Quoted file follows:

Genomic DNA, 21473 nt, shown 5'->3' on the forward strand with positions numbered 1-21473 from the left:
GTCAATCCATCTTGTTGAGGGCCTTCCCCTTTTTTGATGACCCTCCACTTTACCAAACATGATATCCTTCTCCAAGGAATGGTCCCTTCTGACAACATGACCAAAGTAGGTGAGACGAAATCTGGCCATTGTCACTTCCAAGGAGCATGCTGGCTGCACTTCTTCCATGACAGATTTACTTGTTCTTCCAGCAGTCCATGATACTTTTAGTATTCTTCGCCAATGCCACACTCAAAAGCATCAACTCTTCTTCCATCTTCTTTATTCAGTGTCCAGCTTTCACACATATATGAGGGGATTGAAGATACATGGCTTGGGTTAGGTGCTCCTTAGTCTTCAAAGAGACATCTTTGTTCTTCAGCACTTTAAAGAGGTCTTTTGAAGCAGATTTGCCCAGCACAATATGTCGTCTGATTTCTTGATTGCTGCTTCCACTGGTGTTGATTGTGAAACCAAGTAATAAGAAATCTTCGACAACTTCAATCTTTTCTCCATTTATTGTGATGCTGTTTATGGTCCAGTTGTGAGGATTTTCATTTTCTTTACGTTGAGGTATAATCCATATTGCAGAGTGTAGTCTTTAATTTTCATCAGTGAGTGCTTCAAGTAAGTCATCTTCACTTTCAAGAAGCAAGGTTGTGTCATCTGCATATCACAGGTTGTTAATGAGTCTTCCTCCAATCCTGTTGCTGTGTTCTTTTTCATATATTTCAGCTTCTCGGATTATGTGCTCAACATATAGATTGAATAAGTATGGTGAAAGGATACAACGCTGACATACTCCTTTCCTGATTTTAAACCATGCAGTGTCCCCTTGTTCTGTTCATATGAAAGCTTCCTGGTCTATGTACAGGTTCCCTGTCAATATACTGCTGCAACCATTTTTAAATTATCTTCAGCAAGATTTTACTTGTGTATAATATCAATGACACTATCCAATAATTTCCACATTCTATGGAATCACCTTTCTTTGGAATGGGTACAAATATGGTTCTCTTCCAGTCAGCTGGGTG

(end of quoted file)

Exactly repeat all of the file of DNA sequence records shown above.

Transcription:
Genomic DNA, 21473 nt, shown 5'->3' on the forward strand with positions numbered 1-21473 from the left:
GTCAATCCATCTTGTTGAGGGCCTTCCCCTTTTTTGATGACCCTCCACTTTACCAAACATGATATCCTTCTCCAAGGAATGGTCCCTTCTGACAACATGACCAAAGTAGGTGAGACGAAATCTGGCCATTGTCACTTCCAAGGAGCATGCTGGCTGCACTTCTTCCATGACAGATTTACTTGTTCTTCCAGCAGTCCATGATACTTTTAGTATTCTTCGCCAATGCCACACTCAAAAGCATCAACTCTTCTTCCATCTTCTTTATTCAGTGTCCAGCTTTCACACATATATGAGGGGATTGAAGATACATGGCTTGGGTTAGGTGCTCCTTAGTCTTCAAAGAGACATCTTTGTTCTTCAGCACTTTAAAGAGGTCTTTTGAAGCAGATTTGCCCAGCACAATATGTCGTCTGATTTCTTGATTGCTGCTTCCACTGGTGTTGATTGTGAAACCAAGTAATAAGAAATCTTCGACAACTTCAATCTTTTCTCCATTTATTGTGATGCTGTTTATGGTCCAGTTGTGAGGATTTTCATTTTCTTTACGTTGAGGTATAATCCATATTGCAGAGTGTAGTCTTTAATTTTCATCAGTGAGTGCTTCAAGTAAGTCATCTTCACTTTCAAGAAGCAAGGTTGTGTCATCTGCATATCACAGGTTGTTAATGAGTCTTCCTCCAATCCTGTTGCTGTGTTCTTTTTCATATATTTCAGCTTCTCGGATTATGTGCTCAACATATAGATTGAATAAGTATGGTGAAAGGATACAACGCTGACATACTCCTTTCCTGATTTTAAACCATGCAGTGTCCCCTTGTTCTGTTCATATGAAAGCTTCCTGGTCTATGTACAGGTTCCCTGTCAATATACTGCTGCAACCATTTTTAAATTATCTTCAGCAAGATTTTACTTGTGTATAATATCAATGACACTATCCAATAATTTCCACATTCTATGGAATCACCTTTCTTTGGAATGGGTACAAATATGGTTCTCTTCCAGTCAGCTGGGTG